“Based on seismic information, we know a lot of source rock should be buried deeper where hydrocarbons would be expelled from that rock,” Mery says. “That’s a significant motivating factor for us.” Doyon originally entered the Nenana Basin seeking natural gas, but now considers it an oil and gas play. The corporation still expects to find gas, but it’s the oil prospects that really motivated Doyon’s involvement, Mery says.
“We still expect to find gas and do something very productive with it in the Interior, but the oil possibilities have really helped drive our decision-making forward,” he says.
The Frontier Basins program was created by legislation last session. Rep. Steve Thompson, R-Fairbanks, sponsored the original bill, House Bill 276, which was ultimately folded into a larger tax incentive bill, Senate Bill 23. Thompson’s interest grew out of the proximity of Nenana Basin—the largest area in the incentive program, where Doyon is a major landowner—to Fairbanks.
The idea for the incentives arose from Cook Inlet credits initiated by former state Sen. Tom Wagoner of Kenai. Wagoner approached Doyon early on, Thompson got involved, and Doyon worked with legislators to get the legislation passed, Mery says.
Thompson’s office also worked with Kotzebue’s Rep. Reggie Joule, says Jane Pierson, Thompson’s chief of staff. Subsequent talks with the state Department of Natural Resources led to the addition of the bill’s requirement that companies release seismic data after a two-year period, she says.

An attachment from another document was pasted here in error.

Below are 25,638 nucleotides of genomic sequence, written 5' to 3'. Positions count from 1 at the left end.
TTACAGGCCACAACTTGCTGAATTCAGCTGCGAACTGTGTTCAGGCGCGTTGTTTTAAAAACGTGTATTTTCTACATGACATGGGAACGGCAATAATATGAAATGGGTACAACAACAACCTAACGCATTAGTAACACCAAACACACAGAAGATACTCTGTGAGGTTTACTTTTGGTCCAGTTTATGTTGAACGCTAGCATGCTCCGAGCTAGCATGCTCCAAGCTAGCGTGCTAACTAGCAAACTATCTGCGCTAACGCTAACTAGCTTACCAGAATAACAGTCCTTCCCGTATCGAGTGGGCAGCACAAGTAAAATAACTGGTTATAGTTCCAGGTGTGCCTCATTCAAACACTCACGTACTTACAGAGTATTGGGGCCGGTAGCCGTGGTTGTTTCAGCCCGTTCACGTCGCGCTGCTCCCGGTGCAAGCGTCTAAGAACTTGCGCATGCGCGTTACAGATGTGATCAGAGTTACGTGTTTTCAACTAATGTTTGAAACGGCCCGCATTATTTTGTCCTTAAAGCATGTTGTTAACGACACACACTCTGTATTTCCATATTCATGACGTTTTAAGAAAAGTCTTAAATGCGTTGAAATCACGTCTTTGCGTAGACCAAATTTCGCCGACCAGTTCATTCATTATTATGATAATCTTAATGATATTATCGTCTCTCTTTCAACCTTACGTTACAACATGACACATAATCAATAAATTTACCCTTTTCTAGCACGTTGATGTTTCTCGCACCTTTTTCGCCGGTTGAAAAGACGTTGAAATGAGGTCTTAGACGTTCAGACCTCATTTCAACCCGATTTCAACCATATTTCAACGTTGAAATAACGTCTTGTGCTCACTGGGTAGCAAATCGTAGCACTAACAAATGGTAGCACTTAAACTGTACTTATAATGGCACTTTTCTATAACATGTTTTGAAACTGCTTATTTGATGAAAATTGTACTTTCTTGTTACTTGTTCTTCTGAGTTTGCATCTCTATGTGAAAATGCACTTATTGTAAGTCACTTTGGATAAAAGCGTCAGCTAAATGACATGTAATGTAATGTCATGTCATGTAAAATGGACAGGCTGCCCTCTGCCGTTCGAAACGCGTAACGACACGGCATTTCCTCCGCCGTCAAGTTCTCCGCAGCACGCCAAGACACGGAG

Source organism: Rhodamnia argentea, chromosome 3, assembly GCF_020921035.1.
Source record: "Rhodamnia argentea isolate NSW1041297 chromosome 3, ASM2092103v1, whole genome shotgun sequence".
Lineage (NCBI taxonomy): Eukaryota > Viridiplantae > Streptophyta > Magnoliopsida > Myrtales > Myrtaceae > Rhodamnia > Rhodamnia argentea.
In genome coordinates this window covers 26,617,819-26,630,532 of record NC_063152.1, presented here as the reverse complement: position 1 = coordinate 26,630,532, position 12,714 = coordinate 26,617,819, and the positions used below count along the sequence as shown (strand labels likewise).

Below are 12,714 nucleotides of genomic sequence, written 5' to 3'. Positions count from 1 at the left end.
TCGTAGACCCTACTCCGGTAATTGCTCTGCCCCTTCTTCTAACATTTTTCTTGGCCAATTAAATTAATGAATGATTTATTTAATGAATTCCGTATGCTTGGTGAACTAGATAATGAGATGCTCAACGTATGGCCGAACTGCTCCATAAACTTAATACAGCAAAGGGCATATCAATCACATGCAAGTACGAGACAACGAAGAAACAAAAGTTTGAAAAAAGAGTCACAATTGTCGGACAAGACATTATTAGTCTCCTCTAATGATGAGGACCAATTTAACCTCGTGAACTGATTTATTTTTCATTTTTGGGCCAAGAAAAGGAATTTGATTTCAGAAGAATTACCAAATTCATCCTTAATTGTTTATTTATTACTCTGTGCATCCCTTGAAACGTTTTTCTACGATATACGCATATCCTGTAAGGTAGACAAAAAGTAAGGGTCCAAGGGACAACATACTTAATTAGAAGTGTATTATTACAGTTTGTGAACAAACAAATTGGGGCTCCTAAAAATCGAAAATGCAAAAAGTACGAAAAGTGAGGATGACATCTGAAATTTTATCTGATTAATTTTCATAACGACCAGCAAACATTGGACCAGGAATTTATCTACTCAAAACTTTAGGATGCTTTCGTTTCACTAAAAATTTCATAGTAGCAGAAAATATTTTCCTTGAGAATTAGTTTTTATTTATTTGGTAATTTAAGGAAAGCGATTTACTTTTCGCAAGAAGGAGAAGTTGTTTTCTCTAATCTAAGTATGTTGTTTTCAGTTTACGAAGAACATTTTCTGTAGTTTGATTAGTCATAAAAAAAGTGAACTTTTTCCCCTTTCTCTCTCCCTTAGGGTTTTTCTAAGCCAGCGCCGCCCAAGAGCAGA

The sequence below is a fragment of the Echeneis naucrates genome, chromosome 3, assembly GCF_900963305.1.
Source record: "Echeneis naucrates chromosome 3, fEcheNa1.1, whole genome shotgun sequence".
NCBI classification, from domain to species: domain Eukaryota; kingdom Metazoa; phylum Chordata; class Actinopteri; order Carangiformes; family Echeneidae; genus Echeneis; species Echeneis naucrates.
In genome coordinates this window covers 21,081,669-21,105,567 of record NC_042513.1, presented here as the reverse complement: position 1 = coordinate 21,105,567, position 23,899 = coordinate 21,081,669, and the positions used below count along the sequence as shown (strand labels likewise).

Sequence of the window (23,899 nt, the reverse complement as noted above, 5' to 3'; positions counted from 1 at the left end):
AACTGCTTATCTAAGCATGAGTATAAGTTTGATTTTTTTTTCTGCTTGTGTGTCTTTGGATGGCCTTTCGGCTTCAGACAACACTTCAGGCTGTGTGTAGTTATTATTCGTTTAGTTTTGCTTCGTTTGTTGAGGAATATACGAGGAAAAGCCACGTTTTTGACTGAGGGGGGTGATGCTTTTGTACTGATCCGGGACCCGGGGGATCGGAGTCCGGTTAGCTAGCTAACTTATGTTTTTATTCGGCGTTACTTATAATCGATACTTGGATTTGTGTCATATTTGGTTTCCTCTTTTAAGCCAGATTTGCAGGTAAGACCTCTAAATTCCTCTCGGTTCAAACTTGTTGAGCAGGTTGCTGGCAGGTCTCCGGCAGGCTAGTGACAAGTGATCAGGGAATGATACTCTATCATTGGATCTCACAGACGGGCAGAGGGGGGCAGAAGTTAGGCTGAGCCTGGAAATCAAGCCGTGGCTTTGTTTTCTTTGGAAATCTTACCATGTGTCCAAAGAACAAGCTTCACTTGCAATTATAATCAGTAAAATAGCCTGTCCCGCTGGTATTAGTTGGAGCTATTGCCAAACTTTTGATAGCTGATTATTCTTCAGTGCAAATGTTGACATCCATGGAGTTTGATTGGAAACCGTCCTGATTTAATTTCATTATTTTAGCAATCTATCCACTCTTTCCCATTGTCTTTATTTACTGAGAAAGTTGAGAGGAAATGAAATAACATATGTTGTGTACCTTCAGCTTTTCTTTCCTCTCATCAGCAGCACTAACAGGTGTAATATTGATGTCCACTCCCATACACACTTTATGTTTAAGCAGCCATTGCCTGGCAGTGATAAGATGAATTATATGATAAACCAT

Cook Inlet incentives come with a provision where producers pay back the state once they commercialize wells, Pierson says. That provision did not get included in Thompson’s bill.
“This is more wildcatting. Really, it’s a wildcat bill,” she says. “The idea is the state gets the information too. That was the trade-off.” The pluses, as far as Thompson is concerned, are that state incentives should help companies snare investors and maybe also find new energy sources. “If we had an energy supply, whether it’s oil or gas, located this close to Fairbanks, it’s a game-changer,” Pierson says. “If Kotzebue finds they can commercialize for their use, it’s a game-changer. Alaska’s pretty much an island. The more self-sufficient you can be, the better off you are.”
How It Works
Doyon, and any other companies interested in taking advantage of the Frontier Basins incentives, must first pre-qualify with the Department of Natural Resources Commissioner’s office. Among the considerations: well location and proximity to community in need of local energy; proximity of existing infrastructure to get any oil or gas to market; an operator’s experience and safety record; cost schedule projections; and whether the planned well is designed to take full advantage of the oil or gas potential of the prospect or reach at least 12,000 feet down—either way, getting to the level of economic hydrocarbon reservoirs. “The state’s not interested in paying the cost for a well down to 1,500 feet. That hardly tells you more than a water well would,” the Oil & Gas Division’s Decker says. “If you’re going to spend this kind of money, back this kind of exploration, you’re going to want to extract some meaningful information about these basins so we can understand the resources better.” The Frontier Basins/Middle Earth program provides 80 percent of the cost of total exploration expenditures or $25 million, whichever is less. It limits that to four wells within the six areas and no more than two wells in any one area.